Somebody Please Help — But Don’t Make Me Ask
It was so hard for me to say out loud that I needed help, because honestly, I never need help — or rather, I’ve never needed to ask for it because until now I had always had all the things I needed to flourish in the way of support and help. I also do not like asking for help if I’m being totally honest, because I draw power from being independent and strong; it’s a part of my core makeup as a person. Having to ask for help somehow became a thing where it would take my energy, my light.
Another thing that made it really hard to ask for help is that every time I talked about how I felt with certain people, they’d do this thing where they would say something like “Ahh Cleo, don’t worry you’ll figure it out” and it would infuriate me. In my head I would literally say “I f*cking know I’ll figure it out bruh — that’s not the issue”. I made the mistake of expecting that people would give me the same energy I gave them when they were down — one where we could talk about all the things you’re not supposed to say out loud, commiserate, problem solve etc. Many people weren’t able to reciprocate that energy for me and that made it even harder to ask for help because, quite honestly, I felt like I couldn’t just be a human. I mean that in the sense where if I would have a bad day or be short with someone or get frustrated, they would legit be clutching their pearls like I kicked a dog — they just couldn’t fathom that the ever calm, cool and collected person they know as Cleo, could lose her temper and that really hurt — like a lot.
I. Am. Solutions. Focused. PERIODT
I can’t tell you exactly what the final straw was, but one thing I do know about myself is that I can’t tolerate not finding a solution — I re-f*cking-fuse to stay in a situation where I am unhappy and I am compelled to find a solution to the problem. I decided I needed some help and the one person I wasn’t afraid to ask for help from was Coco. She and I have had many a-conversation about the benefits of therapy and one day I asked her for a referral. Being that she knows me reasonably well, she quickly rattled off a few names and that’s how I found my therapist Dr. Charlotte Brammer. From our very first conversation, I knew she was the one for me because at the end of our first call, she said “okay, so basically, let’s see how quickly you can fire me” LOL. We clicked right off the bat and I couldn’t wait to meet her in person and no lie, if I had the budget I would see her every week.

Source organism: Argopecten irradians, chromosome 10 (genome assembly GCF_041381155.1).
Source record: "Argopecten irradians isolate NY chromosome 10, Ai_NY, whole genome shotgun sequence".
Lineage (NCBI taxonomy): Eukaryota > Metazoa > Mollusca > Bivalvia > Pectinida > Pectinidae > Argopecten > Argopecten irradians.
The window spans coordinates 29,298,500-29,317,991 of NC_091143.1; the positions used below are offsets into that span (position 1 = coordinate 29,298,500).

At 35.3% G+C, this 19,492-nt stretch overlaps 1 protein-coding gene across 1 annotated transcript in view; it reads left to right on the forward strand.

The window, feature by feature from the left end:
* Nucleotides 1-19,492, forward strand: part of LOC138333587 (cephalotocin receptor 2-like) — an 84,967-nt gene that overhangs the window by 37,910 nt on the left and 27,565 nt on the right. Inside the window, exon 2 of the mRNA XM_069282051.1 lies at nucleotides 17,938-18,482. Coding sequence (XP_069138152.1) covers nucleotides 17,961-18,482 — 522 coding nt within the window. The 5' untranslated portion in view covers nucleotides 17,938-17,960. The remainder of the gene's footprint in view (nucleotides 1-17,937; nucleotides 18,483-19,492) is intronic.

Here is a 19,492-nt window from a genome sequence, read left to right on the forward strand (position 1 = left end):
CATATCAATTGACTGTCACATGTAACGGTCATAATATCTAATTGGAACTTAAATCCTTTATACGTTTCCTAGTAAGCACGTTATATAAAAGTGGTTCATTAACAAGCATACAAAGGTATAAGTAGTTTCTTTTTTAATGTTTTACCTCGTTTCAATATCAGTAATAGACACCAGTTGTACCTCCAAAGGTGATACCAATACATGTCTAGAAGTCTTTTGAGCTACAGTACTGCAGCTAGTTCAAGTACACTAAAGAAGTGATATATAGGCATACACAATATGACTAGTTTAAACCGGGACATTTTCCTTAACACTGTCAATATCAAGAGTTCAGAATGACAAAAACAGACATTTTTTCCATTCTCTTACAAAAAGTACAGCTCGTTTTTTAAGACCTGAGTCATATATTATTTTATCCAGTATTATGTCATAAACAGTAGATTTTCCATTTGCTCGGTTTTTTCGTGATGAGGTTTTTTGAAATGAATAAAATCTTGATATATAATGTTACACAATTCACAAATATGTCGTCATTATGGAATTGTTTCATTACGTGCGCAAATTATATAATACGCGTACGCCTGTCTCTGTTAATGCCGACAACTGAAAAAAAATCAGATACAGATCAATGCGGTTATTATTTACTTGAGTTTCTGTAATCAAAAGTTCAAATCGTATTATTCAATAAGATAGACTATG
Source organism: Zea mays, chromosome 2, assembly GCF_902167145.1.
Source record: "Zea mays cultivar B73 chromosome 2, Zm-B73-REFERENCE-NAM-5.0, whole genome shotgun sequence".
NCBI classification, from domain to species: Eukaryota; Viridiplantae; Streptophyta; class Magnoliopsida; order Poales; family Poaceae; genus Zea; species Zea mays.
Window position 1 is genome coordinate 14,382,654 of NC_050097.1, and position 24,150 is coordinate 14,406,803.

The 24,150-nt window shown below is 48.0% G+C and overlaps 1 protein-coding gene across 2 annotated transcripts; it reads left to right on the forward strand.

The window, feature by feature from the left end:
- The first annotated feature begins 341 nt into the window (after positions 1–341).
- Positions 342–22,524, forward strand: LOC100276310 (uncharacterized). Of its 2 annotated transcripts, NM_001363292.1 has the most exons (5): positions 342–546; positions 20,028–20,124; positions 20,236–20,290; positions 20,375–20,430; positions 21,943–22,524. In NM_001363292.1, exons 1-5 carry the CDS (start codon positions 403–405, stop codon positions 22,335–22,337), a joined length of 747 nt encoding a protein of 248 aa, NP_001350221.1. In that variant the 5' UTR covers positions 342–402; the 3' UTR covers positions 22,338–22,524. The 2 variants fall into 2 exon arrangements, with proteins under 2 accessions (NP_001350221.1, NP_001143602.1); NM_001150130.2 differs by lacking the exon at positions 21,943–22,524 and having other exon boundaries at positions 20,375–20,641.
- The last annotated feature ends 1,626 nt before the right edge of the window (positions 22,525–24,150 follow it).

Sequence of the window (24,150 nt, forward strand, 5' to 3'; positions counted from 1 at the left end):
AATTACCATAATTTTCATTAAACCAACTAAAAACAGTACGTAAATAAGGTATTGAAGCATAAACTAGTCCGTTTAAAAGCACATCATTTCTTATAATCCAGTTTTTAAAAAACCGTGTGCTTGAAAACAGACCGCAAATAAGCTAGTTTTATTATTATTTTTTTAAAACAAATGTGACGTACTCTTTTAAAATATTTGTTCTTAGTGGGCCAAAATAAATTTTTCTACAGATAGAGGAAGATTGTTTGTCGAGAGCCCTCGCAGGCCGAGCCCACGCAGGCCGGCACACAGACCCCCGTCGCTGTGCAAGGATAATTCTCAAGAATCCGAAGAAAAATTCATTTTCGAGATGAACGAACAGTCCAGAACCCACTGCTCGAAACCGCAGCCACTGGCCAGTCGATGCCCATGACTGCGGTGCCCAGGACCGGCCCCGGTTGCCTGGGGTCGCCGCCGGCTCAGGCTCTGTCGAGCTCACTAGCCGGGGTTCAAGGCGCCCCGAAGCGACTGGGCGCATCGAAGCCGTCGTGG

All of this said, I wanted to leave you with a few things you should know about therapy.
Therapy is like Dating … Sort of
Finding the right therapist is a process much of the time. Meaning that you have to try them out and see if they are right for you. Not everyone finds their therapy match bang on the first try and that’s okay. But you have to give them a chance — that said, you can also move on if the vibe just isn’t right. You should absolutely try out different therapists and see whose vibe is right for you. In my case, I got lucky and Charlotte was the second person I spoke with and we vibed right off the bat.
Think About What You Want
Take some time to consider what you want to get out of therapy. This isn’t necessarily a question you have to answer on your own, you can work through it with your therapist. But it’s really helpful to put words to what you want to achieve.
Keep it One Hundo
Oh my god, please don’t lie to your therapist. If you want to get the most out of therapy, you have to keep it 100 — I know this is sometimes really hard because you have to say things out loud that you might feel are unbecoming or embarrassing. Whatever the case, spill the muthaf*ckin tea to your therapist.
Your Relationships Will Probably Change
I’m not a therapy aficionado just yet, but what I can tell you is that some of your relationships might change. As you learn and practice setting boundaries, you have to be prepared for what comes with that — and that can be challenging. At least it was for me.
You Have to do the Work
Your therapist is a human being, just like you and they can’t force you to do the work. If you’re not willing to do it then you won’t ever get what you want from it. Therapy is hard some days, and you should be prepared for that and you might feel worse before you feel better, but you might not. The point here is that you get out what you put in.
I really hope this blog helps anyone reading to know that it’s okay to ask for help — even if you’re the strong one. It’s okay not to be okay.
Here is a wonderful resource for psychotherapists in Ontario.